CONTROVERSY: The umpires talk to England players.
CONTROVERSY: The umpires talk to England players. Julian Smith

Umpires' ball warning overshadows fightback

CRICKET: A ball-tampering controversy has marred Alastair Cook's record-breaking innings and Australia's fightback in the fourth Test at the MCG yesterday.

Channel 9 cameras showed England opening bowler James Anderson digging his nail into a cut-up section of leather in vision that some cricket fans believe to be a clear case of ball-tampering.

The on-field umpires warned England captain Joe Root about his team's treatment of the new ball, which also included numerous cases of players throwing the ball with excessive force into the pitch to try to rough up one side

of it.

Root, Stuart Broad and Anderson were all involved in a tense discussion with umpire Sundaram Ravi.

The incredible incident sent cricket commentators into meltdown, including former Australian Test stars Shane Warne and Michael Slater on Channel 9.

"I'm not sure you are allowed to use your fingernail there,” Warne said.

"This might get some people talking. That's interesting, you can't get your nail into the ball. That's a no no.”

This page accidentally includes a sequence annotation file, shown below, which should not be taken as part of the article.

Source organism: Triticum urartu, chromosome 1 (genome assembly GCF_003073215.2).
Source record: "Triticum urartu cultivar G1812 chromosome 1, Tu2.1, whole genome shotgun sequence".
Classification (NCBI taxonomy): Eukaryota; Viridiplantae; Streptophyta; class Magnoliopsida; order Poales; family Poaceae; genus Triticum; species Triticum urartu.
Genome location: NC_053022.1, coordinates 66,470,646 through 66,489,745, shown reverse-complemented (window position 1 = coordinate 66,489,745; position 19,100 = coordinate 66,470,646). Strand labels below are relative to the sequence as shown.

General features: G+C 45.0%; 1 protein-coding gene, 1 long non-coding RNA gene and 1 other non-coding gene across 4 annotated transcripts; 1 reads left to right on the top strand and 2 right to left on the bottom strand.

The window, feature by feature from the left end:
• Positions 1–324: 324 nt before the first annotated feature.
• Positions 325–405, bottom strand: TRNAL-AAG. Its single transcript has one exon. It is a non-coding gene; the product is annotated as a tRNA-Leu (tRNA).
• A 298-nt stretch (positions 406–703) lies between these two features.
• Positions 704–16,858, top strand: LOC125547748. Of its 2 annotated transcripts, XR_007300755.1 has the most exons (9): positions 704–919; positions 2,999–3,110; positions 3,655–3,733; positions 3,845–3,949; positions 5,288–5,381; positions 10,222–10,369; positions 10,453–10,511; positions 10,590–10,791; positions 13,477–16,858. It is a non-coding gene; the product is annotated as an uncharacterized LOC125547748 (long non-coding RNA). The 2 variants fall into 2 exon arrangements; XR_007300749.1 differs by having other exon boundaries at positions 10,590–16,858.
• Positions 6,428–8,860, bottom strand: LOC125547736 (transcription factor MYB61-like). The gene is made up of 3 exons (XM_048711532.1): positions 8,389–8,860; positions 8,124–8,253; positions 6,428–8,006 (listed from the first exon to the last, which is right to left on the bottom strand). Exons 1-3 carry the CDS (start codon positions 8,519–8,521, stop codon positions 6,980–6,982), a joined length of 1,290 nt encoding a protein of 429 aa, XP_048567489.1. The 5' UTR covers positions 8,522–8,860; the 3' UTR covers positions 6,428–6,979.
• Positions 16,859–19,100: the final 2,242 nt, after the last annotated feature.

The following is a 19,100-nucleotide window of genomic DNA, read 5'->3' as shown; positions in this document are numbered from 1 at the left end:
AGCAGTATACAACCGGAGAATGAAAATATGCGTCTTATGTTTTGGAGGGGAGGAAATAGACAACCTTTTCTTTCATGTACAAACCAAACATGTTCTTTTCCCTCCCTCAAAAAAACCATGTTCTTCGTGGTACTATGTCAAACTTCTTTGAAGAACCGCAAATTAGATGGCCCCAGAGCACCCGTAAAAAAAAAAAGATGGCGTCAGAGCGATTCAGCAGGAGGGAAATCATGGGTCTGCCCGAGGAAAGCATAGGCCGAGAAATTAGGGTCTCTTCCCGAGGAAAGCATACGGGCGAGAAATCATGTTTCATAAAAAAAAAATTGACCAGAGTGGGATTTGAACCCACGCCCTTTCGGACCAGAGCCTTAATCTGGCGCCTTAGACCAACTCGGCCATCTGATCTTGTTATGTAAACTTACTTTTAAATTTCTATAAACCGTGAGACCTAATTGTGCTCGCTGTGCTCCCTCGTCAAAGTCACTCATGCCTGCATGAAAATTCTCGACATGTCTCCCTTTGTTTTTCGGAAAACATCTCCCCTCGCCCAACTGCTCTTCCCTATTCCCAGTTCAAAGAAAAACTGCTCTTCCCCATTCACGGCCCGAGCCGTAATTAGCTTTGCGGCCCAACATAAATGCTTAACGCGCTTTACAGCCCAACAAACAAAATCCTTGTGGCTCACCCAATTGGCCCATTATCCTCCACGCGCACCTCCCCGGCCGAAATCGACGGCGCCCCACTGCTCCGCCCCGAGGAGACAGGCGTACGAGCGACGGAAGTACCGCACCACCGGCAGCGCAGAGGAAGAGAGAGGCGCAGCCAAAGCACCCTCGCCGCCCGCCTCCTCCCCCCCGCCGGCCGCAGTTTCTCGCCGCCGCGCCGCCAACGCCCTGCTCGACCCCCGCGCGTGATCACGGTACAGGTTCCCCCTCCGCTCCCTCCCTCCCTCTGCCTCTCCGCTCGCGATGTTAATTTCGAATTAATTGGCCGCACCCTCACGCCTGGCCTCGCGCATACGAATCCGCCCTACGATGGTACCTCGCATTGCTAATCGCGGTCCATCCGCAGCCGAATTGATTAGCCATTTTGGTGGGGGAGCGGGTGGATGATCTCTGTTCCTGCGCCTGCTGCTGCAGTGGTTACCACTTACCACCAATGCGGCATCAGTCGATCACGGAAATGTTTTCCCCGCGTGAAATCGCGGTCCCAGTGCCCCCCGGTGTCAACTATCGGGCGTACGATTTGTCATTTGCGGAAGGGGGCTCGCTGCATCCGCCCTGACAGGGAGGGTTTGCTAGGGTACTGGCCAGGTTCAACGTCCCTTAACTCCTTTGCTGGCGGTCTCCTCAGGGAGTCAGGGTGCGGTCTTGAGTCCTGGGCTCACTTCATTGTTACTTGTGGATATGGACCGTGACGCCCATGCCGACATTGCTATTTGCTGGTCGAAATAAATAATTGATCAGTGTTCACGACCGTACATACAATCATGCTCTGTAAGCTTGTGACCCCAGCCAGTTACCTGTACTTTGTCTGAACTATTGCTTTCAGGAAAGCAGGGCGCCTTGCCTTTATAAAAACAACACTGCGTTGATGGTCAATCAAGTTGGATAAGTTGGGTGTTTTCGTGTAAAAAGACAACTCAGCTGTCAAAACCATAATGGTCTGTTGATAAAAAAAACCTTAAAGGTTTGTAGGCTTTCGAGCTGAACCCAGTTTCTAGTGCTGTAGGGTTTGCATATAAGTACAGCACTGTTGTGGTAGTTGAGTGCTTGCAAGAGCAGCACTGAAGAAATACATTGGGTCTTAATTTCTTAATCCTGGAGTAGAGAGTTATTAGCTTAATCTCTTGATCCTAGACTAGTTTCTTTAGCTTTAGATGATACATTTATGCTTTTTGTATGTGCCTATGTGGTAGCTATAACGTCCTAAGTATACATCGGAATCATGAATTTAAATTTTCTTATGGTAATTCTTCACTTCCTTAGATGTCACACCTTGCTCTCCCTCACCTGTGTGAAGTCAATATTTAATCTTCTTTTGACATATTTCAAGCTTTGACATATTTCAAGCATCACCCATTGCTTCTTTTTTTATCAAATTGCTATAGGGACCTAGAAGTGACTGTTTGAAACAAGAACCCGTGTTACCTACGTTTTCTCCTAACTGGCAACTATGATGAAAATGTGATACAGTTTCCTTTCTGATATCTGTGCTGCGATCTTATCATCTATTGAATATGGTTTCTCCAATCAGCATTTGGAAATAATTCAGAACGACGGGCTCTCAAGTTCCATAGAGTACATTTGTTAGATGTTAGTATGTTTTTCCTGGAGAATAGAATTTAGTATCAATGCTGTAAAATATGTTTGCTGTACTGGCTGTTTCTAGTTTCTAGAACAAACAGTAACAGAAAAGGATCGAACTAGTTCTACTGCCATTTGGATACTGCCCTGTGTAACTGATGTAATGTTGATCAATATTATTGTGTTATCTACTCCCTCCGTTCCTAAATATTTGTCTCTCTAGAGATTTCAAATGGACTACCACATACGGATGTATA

Slater said the Channel 9 cameras had caught England doing something they were not allowed to do.

"That's the wrong way,” Slater said as Channel 9 broadcast images of Anderson digging his nail into the scuffed up Kookaburra ball.

"The reason they're doing it is to get the ball reversing sooner rather than later.

"I don't like to see nails going through the ball.

"If England win this one they don't want anything to hamper the great performance we've seen from them.”

Earlier Cook admitted he was on his last legs as a Test player before he peeled off a memorable, record-breaking 244 not out.

He had not passed 50 in 10 Test innings, but stonewalled the Australian bowlers on days two and three to record the highest Test score by an overseas player at the MCG.

He was left unbeaten when Anderson was out on the first ball of yesterday's play.

Cook became the first batsman to carry his bat in an Ashes Test since Geoffrey Boycott in 1979.

His knock set a record as the highest score by a batsman to carry his bat through an innings.

"It was a last-chance- saloon feeling really,” Cook told BT Sports after day three.

"You just have to keep believing. There is some inner confidence that I've done it before and I can do it again.”

England was dismissed for 491 - a lead of 164 runs.

In reply Australia lost Cameron Bancroft (27) and Usman Khawaja (11) before captain Steve Smith joined David Warner.

The pair put on a slow 38 in 22.4 overs before Melbourne's rain forced players off the field and ground staff to cover the wicket and surrounds.

When umpires called off play for the day Australia was 2-103, 61 runs behind with eight wickets in hand and one day to play.

Warner was 40 not out and Smith 25.

news.com.au



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